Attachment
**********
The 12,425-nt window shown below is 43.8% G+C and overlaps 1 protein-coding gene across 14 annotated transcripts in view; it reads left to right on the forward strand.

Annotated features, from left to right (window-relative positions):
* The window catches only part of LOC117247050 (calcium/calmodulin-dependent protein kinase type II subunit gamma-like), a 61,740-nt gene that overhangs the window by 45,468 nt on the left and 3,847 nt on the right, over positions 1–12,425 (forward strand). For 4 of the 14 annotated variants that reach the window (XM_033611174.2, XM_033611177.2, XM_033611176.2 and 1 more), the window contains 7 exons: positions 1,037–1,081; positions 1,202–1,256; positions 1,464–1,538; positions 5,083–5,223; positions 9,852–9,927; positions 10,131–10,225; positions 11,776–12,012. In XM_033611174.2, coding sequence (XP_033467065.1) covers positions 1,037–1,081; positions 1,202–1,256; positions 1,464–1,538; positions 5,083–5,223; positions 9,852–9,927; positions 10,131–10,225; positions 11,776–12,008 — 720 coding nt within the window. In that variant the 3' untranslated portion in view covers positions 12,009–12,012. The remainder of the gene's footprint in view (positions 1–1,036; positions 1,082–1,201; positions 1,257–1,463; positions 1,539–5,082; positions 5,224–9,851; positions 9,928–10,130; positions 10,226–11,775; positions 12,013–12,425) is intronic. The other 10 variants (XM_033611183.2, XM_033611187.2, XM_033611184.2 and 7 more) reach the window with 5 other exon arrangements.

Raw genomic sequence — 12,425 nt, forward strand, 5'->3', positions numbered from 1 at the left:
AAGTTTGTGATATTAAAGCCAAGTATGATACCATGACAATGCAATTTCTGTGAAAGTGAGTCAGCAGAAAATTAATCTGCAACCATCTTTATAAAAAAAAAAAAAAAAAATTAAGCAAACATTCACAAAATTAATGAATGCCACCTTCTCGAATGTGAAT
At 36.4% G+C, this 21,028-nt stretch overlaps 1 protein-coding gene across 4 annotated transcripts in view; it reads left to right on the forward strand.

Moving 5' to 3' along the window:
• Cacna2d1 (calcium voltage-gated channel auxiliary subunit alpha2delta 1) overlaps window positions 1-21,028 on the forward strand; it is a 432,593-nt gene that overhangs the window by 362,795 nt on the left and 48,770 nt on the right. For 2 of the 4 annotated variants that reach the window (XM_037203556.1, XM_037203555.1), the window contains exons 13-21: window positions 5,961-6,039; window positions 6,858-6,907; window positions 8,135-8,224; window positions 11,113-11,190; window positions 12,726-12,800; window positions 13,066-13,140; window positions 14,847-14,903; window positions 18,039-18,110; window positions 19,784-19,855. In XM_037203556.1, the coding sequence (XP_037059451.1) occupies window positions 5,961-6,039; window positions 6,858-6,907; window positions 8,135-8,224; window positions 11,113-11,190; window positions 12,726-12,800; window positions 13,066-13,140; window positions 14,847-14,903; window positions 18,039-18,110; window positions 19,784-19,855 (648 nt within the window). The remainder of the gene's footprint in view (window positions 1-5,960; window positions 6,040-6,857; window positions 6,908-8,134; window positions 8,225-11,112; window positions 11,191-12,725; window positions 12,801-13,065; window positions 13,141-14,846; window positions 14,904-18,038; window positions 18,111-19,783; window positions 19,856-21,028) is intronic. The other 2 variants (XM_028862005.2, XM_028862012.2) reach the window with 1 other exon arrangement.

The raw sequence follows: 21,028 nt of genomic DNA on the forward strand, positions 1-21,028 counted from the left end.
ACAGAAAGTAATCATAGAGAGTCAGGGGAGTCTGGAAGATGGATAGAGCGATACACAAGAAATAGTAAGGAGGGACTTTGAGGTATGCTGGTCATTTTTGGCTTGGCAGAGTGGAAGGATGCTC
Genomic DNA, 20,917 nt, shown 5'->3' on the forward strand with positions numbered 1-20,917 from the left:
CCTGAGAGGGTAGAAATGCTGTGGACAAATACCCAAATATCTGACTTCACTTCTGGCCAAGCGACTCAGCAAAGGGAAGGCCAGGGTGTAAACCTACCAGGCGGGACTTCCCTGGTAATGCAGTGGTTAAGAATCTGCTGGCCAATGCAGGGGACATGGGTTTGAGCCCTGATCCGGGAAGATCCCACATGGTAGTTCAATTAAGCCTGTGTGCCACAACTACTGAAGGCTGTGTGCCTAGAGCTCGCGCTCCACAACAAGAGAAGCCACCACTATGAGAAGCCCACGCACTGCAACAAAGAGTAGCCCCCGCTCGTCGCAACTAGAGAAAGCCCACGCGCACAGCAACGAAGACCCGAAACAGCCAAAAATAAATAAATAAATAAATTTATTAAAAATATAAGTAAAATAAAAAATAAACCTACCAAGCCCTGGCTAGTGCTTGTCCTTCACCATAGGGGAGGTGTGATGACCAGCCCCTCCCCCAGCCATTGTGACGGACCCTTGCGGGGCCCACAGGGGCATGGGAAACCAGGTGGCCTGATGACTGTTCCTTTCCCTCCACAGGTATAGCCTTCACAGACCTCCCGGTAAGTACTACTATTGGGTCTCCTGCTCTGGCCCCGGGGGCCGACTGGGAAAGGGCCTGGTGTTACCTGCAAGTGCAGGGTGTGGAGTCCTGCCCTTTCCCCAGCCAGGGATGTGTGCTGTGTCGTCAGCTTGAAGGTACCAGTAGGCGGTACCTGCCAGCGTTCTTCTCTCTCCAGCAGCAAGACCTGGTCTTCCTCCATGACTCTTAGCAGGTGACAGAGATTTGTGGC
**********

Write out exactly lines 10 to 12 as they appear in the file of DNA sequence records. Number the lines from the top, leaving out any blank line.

ACAGAAAGTAATCATAGAGAGTCAGGGGAGTCTGGAAGATGGATAGAGCGATACACAAGAAATAGTAAGGAGGGACTTTGAGGTATGCTGGTCATTTTTGGCTTGGCAGAGTGGAAGGATGCTC
Genomic DNA, 20,917 nt, shown 5'->3' on the forward strand with positions numbered 1-20,917 from the left:
CCTGAGAGGGTAGAAATGCTGTGGACAAATACCCAAATATCTGACTTCACTTCTGGCCAAGCGACTCAGCAAAGGGAAGGCCAGGGTGTAAACCTACCAGGCGGGACTTCCCTGGTAATGCAGTGGTTAAGAATCTGCTGGCCAATGCAGGGGACATGGGTTTGAGCCCTGATCCGGGAAGATCCCACATGGTAGTTCAATTAAGCCTGTGTGCCACAACTACTGAAGGCTGTGTGCCTAGAGCTCGCGCTCCACAACAAGAGAAGCCACCACTATGAGAAGCCCACGCACTGCAACAAAGAGTAGCCCCCGCTCGTCGCAACTAGAGAAAGCCCACGCGCACAGCAACGAAGACCCGAAACAGCCAAAAATAAATAAATAAATAAATTTATTAAAAATATAAGTAAAATAAAAAATAAACCTACCAAGCCCTGGCTAGTGCTTGTCCTTCACCATAGGGGAGGTGTGATGACCAGCCCCTCCCCCAGCCATTGTGACGGACCCTTGCGGGGCCCACAGGGGCATGGGAAACCAGGTGGCCTGATGACTGTTCCTTTCCCTCCACAGGTATAGCCTTCACAGACCTCCCGGTAAGTACTACTATTGGGTCTCCTGCTCTGGCCCCGGGGGCCGACTGGGAAAGGGCCTGGTGTTACCTGCAAGTGCAGGGTGTGGAGTCCTGCCCTTTCCCCAGCCAGGGATGTGTGCTGTGTCGTCAGCTTGAAGGTACCAGTAGGCGGTACCTGCCAGCGTTCTTCTCTCTCCAGCAGCAAGACCTGGTCTTCCTCCATGACTCTTAGCAGGTGACAGAGATTTGTGGC